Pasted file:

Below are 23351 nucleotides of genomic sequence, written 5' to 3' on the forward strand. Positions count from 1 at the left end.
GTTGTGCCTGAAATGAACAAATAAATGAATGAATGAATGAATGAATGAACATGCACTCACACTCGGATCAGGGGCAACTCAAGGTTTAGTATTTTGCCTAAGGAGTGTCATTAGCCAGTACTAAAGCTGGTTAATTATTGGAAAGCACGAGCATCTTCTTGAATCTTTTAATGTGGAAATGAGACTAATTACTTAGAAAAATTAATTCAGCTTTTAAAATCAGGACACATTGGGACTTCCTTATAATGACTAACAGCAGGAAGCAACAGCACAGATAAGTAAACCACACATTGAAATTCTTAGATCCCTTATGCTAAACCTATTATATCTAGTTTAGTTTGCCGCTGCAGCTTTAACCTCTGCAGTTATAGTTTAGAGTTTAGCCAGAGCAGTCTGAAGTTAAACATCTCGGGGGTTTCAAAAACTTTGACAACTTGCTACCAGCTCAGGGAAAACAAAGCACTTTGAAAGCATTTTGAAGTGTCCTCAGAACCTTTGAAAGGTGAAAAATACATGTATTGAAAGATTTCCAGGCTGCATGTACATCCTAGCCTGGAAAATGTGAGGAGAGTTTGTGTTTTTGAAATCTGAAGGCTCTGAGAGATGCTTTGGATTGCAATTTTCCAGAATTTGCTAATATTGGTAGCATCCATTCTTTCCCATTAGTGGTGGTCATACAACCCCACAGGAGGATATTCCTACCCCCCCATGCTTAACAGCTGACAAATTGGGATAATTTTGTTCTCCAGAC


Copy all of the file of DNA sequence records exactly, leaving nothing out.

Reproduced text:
Below are 23351 nucleotides of genomic sequence, written 5' to 3' on the forward strand. Positions count from 1 at the left end.
GTTGTGCCTGAAATGAACAAATAAATGAATGAATGAATGAATGAATGAACATGCACTCACACTCGGATCAGGGGCAACTCAAGGTTTAGTATTTTGCCTAAGGAGTGTCATTAGCCAGTACTAAAGCTGGTTAATTATTGGAAAGCACGAGCATCTTCTTGAATCTTTTAATGTGGAAATGAGACTAATTACTTAGAAAAATTAATTCAGCTTTTAAAATCAGGACACATTGGGACTTCCTTATAATGACTAACAGCAGGAAGCAACAGCACAGATAAGTAAACCACACATTGAAATTCTTAGATCCCTTATGCTAAACCTATTATATCTAGTTTAGTTTGCCGCTGCAGCTTTAACCTCTGCAGTTATAGTTTAGAGTTTAGCCAGAGCAGTCTGAAGTTAAACATCTCGGGGGTTTCAAAAACTTTGACAACTTGCTACCAGCTCAGGGAAAACAAAGCACTTTGAAAGCATTTTGAAGTGTCCTCAGAACCTTTGAAAGGTGAAAAATACATGTATTGAAAGATTTCCAGGCTGCATGTACATCCTAGCCTGGAAAATGTGAGGAGAGTTTGTGTTTTTGAAATCTGAAGGCTCTGAGAGATGCTTTGGATTGCAATTTTCCAGAATTTGCTAATATTGGTAGCATCCATTCTTTCCCATTAGTGGTGGTCATACAACCCCACAGGAGGATATTCCTACCCCCCCATGCTTAACAGCTGACAAATTGGGATAATTTTGTTCTCCAGAC